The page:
This month, you’d have had to have been living under a rock to avoid the Brexit discussions. Whether it’s Boris shouting from the rooftops ‘Knickers to the pessimists and the merchants of gloom’, or Cameron declaring that World War III might be triggered by Brexit, it’s all we’ve heard about. Even Obama and Trump across the pond have added their two pence worth, with their opposing views about whether we should stay or go. The whole debate deepened when Austria’s Norbert Hofer of The Freedom Party almost became the first far-right leader within the European Union. Even after narrowly losing, political commentators have predicted that his success will encourage other countries to follow suit and support nationalist parties, especially if it allows them to seize control of their own borders back from the EU. The people of Poland have already shown huge support for their far-right party, and the Netherlands claims to be gearing up for a referendum of its own if the Brits back Brexit.
Statistically, Millennials are the most likely to be affected by the outcome of Brexit, whether that’s through job security, travel trends or overall finances. But in a twist of fate, they are also the least likely to vote, with less than 50% turnout expected for the under 35s. Unsurprisingly, they’re also the least sure of themselves; of all demographics, they are the largest group of ‘undecided’. Torn between, on the one hand, the desire for political accountability and national sovereignty, and, on the other, the concerns about the consequences of what the Stronger In campaign calls ‘the great unknown’, none of us Millennials remembers life before the EU. But setting aside the scare tactics of the Bremainers and the passions of the Brexiteers, what would a potential exit from the EU really spell for Britain’s Generation Y?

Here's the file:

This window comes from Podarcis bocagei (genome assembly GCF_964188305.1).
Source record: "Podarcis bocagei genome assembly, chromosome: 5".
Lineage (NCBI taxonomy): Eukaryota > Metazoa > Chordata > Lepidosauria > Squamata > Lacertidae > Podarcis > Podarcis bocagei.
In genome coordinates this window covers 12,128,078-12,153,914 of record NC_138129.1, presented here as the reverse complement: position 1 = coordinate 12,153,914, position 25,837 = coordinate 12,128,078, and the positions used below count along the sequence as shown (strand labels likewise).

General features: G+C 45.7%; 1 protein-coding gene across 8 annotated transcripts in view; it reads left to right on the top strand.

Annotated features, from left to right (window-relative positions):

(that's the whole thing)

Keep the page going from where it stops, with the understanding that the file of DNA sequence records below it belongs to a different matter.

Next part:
First and foremost, our votes would start to matter again. Our government would regain the power that’s been lost to Brussels, and with increased power would also come increased accountability. No longer would Osborne be able to blame ludicrous VAT laws on being a part of the EU; instead, he would actually need to justify his tax proposals and answer to the electorate. This is especially significant for small businesses. With almost 30 variable VAT rates, it has become virtually impossible for small and medium businesses to work out what they should pay to whom, and when. Bringing VAT back to one UK-wide rate would help young start-up companies to reduce paperwork and red tape – and not just through tax, but through numerous other EU-wide policies that could be scrapped, or at least reconsidered if they are hindering SME growth. However, these obstacles are precisely the reason that banks and big business are such huge funders of the In Campaign; staying in the UK keeps their competition at arm’s length. They have the resources and clout to overcome these obstacles, and rejoice in the hindrances faced by their less established and less well financed competitors.